Having, as a Minister, hopped over to the other side of the fence, I have learned in more detail how decisions are taken. One thing is clear, and I must put it on the record: decisions on procurement are taken jointly between Ministers on the advice, and with the support of, the chiefs. It is important to recognise that fact. The decisions on the types of vehicles that are available are not taken in isolation from the military advice, or support, of the service chiefs, and the decision on how those assets are used on the ground ultimately has to rest with individual commanders.
I must say that no vehicle can guarantee complete protection. The balance that commanders strike, and the judgment that they use, on the ground is down to them. Another important point is that this is not just a matter of procuring a new vehicle that will carry people from A to B, because a lot of technology is now needed for vehicles on different operations, which needs to be taken into account. It is not about going into a showroom and buying a vehicle off the shelf. I do not suggest that the hon. Lady has said that, but some commentators have said it.
I congratulate the Ministry on the urgent operational requirements process, which very quickly introduced into theatre the vehicles that I have just named. Turnarounds have been done very quickly—some in fewer than six months—and I credit not only the MOD team but everyone involved in the procurement process.
The hon. Lady talked about finance, but finance is not an issue. We have spent some £4 billion on urgent operational requirements, some £1 billion of which went on the new fleet of vehicles. That money is not from the MOD budget but from the Treasury reserve, and the Government are committed to ensuring that finance is not an inhibitor to providing the best that we need on the ground for our troops. The National Audit Office and the Public Accounts Committee looked at the UOR process and were congratulatory about it.
I turn to the issue of how we should determine the types of vehicles that ought to be deployed in Afghanistan. Again, the decision is down to individual commanders, but we are up against an ever-evolving threat, as the hon. Lady recognises, and we cannot design a single vehicle for every single use. As she has said, I have been to Iraq and Afghanistan and seen the Mastiff vehicle, including one that, having run over a mine, provided great protection to the individuals inside it. She has referred on several occasions to the V-shaped hull on the Mastiff and other vehicles, which is important, but it is not the sole driver in terms of protecting our troops in a vehicle—armour is important, as are tactics and the manoeuvrability of vehicles. On the threat of improvised explosive devices, the electronic counter-measures, which, as she would expect, I shall not go into, are very effective in saving people’s lives. The issue concerns not only the armour and the V-shaped hull, but a suite of effects that we can use to protect the men and woman who serve on our behalf.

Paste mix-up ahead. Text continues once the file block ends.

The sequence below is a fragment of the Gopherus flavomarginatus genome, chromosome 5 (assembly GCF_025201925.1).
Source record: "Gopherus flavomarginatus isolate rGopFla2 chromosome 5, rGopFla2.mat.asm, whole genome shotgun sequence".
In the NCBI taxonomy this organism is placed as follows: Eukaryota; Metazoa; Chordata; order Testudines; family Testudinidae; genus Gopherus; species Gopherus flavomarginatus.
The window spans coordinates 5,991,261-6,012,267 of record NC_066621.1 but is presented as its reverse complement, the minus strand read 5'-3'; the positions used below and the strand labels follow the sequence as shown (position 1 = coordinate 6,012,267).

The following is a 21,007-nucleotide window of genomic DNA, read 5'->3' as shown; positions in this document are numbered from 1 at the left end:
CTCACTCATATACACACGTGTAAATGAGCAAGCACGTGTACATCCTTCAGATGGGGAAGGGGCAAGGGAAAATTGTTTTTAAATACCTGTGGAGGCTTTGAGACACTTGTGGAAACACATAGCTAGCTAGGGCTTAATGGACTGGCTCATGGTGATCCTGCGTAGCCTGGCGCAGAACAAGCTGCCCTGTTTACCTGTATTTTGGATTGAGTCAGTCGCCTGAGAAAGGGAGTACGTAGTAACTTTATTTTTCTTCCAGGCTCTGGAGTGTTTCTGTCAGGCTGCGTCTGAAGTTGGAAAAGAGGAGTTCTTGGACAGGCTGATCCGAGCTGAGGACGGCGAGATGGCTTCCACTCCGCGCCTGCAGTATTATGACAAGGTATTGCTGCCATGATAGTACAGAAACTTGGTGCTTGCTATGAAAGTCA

The hon. Lady is right that there is a difference between blast absorption and blast deflection, but the type of protection used on any vehicle is driven by its capability and the way it has been designed to meet the threat that it faces. One thing that I found in Afghanistan and Iraq is that commanders need a range of vehicles, because, although the Mastiff is very good, if we tried taking it down some small streets in rural Afghanistan, we would find it very difficult, which is why we need a range—
I shall come on to that in a minute. We need to offer a range of vehicles, but I shall now turn to the Snatch Land Rover, which has been the subject of much informed and ill-informed comment in the press. When I was last in Iraq, I asked commanders whether they needed Snatch Land Rovers, and they said yes, because it is about manoeuvrability—
I do not accept that. The point is about manoeuvrability, and the Snatch Vixen’s added protection will improve that capability.
I have seen Panther being modified at Vickers on Tyneside, not far from my own constituency, and it will be deployed in the spring. It has a specific task as a command and liaison vehicle, and I am not sure that it would meet the hon. Lady’s suggested task. She has also mentioned Cheetah, but I am told that it is too small for the suggested task. It has been trialled, but there is no such vehicle in service in any nation at all. I accept that perhaps we need to look for alternatives, but the Cheetah has been looked at.
The hon. Lady has said that the answers to some of her questions were misleading, but that was not the purpose of our answering in the way in which we did. We must be careful not to put too much in the public domain.
Again, I thank the hon. Lady for raising this important subject. I consider her a friend of the MOD, in terms of ensuring that we get what she and I want, which is the best protection and equipment for our servicemen and women in Afghanistan and Iraq. I assure her that that is what the MOD and I, through my involvement as a Minister, want. Our records to date show that we have delivered a wide range of vehicles, that finance is not an issue and that we have ensured that people get what they want.